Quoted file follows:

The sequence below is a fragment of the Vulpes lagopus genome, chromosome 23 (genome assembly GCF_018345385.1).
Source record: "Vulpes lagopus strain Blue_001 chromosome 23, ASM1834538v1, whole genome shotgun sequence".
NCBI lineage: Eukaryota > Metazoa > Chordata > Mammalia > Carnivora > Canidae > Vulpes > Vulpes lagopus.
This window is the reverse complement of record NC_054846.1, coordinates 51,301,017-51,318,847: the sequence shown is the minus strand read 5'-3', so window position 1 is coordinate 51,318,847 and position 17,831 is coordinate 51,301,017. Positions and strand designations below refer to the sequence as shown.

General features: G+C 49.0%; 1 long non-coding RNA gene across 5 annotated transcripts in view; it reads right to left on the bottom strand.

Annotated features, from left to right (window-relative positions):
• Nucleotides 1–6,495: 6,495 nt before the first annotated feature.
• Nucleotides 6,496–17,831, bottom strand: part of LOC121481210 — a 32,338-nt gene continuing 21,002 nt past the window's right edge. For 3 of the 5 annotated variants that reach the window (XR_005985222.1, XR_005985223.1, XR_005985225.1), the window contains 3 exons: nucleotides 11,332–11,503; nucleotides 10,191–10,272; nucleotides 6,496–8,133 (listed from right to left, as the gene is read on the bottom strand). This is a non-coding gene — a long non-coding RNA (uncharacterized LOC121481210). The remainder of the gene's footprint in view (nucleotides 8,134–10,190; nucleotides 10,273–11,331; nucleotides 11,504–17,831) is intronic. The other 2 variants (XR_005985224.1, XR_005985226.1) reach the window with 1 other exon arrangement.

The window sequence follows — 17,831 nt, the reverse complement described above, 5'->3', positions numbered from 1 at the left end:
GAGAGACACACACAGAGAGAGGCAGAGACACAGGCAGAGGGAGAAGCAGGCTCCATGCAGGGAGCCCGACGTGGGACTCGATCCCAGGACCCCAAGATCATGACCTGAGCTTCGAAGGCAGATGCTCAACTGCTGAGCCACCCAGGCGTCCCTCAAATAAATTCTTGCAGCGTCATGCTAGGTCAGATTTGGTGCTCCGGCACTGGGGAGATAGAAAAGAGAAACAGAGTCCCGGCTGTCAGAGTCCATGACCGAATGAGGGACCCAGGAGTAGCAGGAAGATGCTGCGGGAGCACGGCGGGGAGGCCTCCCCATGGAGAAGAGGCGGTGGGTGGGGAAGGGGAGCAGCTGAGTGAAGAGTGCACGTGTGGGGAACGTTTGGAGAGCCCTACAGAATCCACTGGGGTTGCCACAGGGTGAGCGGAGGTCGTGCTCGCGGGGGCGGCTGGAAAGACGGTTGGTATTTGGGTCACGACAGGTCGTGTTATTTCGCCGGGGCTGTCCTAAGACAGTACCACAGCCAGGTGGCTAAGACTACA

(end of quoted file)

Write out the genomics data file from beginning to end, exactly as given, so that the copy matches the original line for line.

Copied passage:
The sequence below is a fragment of the Vulpes lagopus genome, chromosome 23 (genome assembly GCF_018345385.1).
Source record: "Vulpes lagopus strain Blue_001 chromosome 23, ASM1834538v1, whole genome shotgun sequence".
NCBI lineage: Eukaryota > Metazoa > Chordata > Mammalia > Carnivora > Canidae > Vulpes > Vulpes lagopus.
This window is the reverse complement of record NC_054846.1, coordinates 51,301,017-51,318,847: the sequence shown is the minus strand read 5'-3', so window position 1 is coordinate 51,318,847 and position 17,831 is coordinate 51,301,017. Positions and strand designations below refer to the sequence as shown.

General features: G+C 49.0%; 1 long non-coding RNA gene across 5 annotated transcripts in view; it reads right to left on the bottom strand.

Annotated features, from left to right (window-relative positions):
• Nucleotides 1–6,495: 6,495 nt before the first annotated feature.
• Nucleotides 6,496–17,831, bottom strand: part of LOC121481210 — a 32,338-nt gene continuing 21,002 nt past the window's right edge. For 3 of the 5 annotated variants that reach the window (XR_005985222.1, XR_005985223.1, XR_005985225.1), the window contains 3 exons: nucleotides 11,332–11,503; nucleotides 10,191–10,272; nucleotides 6,496–8,133 (listed from right to left, as the gene is read on the bottom strand). This is a non-coding gene — a long non-coding RNA (uncharacterized LOC121481210). The remainder of the gene's footprint in view (nucleotides 8,134–10,190; nucleotides 10,273–11,331; nucleotides 11,504–17,831) is intronic. The other 2 variants (XR_005985224.1, XR_005985226.1) reach the window with 1 other exon arrangement.

The window sequence follows — 17,831 nt, the reverse complement described above, 5'->3', positions numbered from 1 at the left end:
GAGAGACACACACAGAGAGAGGCAGAGACACAGGCAGAGGGAGAAGCAGGCTCCATGCAGGGAGCCCGACGTGGGACTCGATCCCAGGACCCCAAGATCATGACCTGAGCTTCGAAGGCAGATGCTCAACTGCTGAGCCACCCAGGCGTCCCTCAAATAAATTCTTGCAGCGTCATGCTAGGTCAGATTTGGTGCTCCGGCACTGGGGAGATAGAAAAGAGAAACAGAGTCCCGGCTGTCAGAGTCCATGACCGAATGAGGGACCCAGGAGTAGCAGGAAGATGCTGCGGGAGCACGGCGGGGAGGCCTCCCCATGGAGAAGAGGCGGTGGGTGGGGAAGGGGAGCAGCTGAGTGAAGAGTGCACGTGTGGGGAACGTTTGGAGAGCCCTACAGAATCCACTGGGGTTGCCACAGGGTGAGCGGAGGTCGTGCTCGCGGGGGCGGCTGGAAAGACGGTTGGTATTTGGGTCACGACAGGTCGTGTTATTTCGCCGGGGCTGTCCTAAGACAGTACCACAGCCAGGTGGCTAAGACTACA